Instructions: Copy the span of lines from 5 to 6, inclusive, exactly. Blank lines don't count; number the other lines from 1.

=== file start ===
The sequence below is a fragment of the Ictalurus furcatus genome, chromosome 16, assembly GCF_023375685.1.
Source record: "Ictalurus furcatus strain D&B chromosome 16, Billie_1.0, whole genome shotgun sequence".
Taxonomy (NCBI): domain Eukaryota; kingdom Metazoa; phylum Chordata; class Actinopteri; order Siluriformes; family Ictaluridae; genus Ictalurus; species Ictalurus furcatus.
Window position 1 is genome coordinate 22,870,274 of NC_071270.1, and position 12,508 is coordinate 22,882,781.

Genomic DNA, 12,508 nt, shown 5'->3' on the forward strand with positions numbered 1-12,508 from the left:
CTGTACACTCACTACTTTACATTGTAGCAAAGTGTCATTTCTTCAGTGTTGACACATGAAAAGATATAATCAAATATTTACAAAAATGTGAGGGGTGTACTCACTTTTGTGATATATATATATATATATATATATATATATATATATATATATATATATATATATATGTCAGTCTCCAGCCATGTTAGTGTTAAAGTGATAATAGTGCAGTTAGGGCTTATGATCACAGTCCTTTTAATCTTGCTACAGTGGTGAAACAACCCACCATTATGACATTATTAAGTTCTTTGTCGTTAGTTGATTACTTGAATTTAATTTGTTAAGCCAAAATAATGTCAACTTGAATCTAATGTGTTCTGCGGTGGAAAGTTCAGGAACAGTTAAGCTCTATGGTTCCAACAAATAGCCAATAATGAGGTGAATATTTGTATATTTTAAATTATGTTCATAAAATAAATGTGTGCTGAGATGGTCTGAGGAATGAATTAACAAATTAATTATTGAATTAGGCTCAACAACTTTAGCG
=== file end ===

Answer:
Genomic DNA, 12,508 nt, shown 5'->3' on the forward strand with positions numbered 1-12,508 from the left:
CTGTACACTCACTACTTTACATTGTAGCAAAGTGTCATTTCTTCAGTGTTGACACATGAAAAGATATAATCAAATATTTACAAAAATGTGAGGGGTGTACTCACTTTTGTGATATATATATATATATATATATATATATATATATATATATATATATATATATATATGTCAGTCTCCAGCCATGTTAGTGTTAAAGTGATAATAGTGCAGTTAGGGCTTATGATCACAGTCCTTTTAATCTTGCTACAGTGGTGAAACAACCCACCATTATGACATTATTAAGTTCTTTGTCGTTAGTTGATTACTTGAATTTAATTTGTTAAGCCAAAATAATGTCAACTTGAATCTAATGTGTTCTGCGGTGGAAAGTTCAGGAACAGTTAAGCTCTATGGTTCCAACAAATAGCCAATAATGAGGTGAATATTTGTATATTTTAAATTATGTTCATAAAATAAATGTGTGCTGAGATGGTCTGAGGAATGAATTAACAAATTAATTATTGAATTAGGCTCAACAACTTTAGCG